The death toll from fierce clashes and shelling that erupted in the wake of a U.N. call for President Ali Abdullah Saleh to step down has risen to 20, officials and medics said on Sunday.
The violence Saturday began at dawn with intense shelling of the Hasaba district, home to tribal chief Sheikh Sadeq al-Ahmar who opposes Saleh, where explosions were heard throughout the day and into the evening.
Intense street battles followed between troops loyal to Saleh and rival forces throughout the capital Sana’a, leaving at least 20 people dead, and dozens of others wounded, according to the latest tally by medics and government officials.
Medics said at least four of the casualties were civilians, including an employee of the private Yemeni TV channel Saida.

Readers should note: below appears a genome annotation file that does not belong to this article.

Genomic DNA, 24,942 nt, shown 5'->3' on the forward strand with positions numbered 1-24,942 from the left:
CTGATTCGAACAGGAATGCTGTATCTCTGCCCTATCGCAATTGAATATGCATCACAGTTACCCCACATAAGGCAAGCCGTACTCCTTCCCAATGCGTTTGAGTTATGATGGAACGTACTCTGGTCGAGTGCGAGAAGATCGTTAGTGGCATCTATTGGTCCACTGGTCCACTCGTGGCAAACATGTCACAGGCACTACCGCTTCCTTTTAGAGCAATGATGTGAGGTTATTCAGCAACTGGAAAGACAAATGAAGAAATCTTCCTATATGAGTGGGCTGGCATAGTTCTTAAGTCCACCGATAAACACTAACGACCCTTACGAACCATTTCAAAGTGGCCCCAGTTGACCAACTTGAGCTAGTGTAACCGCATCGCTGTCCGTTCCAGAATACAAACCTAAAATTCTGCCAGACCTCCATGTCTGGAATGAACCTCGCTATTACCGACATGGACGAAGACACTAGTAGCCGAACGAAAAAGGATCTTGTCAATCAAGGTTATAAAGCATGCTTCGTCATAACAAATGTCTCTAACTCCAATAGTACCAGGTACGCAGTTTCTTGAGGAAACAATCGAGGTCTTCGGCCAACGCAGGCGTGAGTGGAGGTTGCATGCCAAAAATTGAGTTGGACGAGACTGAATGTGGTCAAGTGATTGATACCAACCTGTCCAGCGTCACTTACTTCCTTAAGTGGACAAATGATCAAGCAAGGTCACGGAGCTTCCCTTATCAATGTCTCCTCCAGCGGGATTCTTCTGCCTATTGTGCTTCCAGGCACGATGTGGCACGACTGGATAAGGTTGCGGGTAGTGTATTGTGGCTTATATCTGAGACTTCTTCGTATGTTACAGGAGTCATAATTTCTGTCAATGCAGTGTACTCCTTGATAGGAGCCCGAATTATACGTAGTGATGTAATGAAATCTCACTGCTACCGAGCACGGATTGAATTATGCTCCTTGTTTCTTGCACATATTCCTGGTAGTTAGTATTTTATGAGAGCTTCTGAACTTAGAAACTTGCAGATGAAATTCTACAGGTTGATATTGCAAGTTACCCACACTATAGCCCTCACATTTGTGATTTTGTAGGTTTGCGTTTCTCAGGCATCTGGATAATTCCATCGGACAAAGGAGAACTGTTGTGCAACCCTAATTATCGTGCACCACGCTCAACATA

They added that at least six armed tribesmen loyal to Sheikh Sadeq were also killed in Saturday’s violence.
A government official, speaking on condition of anonymity, told AFP five pro-Saleh soldiers were killed and dozens of others were wounded in battles with armed tribesmen and rival forces loyal to dissident General Ali Mohsen al-Ahmar who defected in March.
The general and tribal chief, once staunch allies of Saleh, have declared their support for the nation-wide anti-government protests that erupted in January.
In recent weeks, armed confrontations between rival forces and militias have intensified, raising fears that Saleh’s continued refusal to resign will push the impoverished country to an all-out civil war.
Mohsen, who said his First Armored Division lost five soldiers in Saturday's clashes, accused Saleh of ordering his sons and relatives, who command Yemen's elite forces, to wage an attack.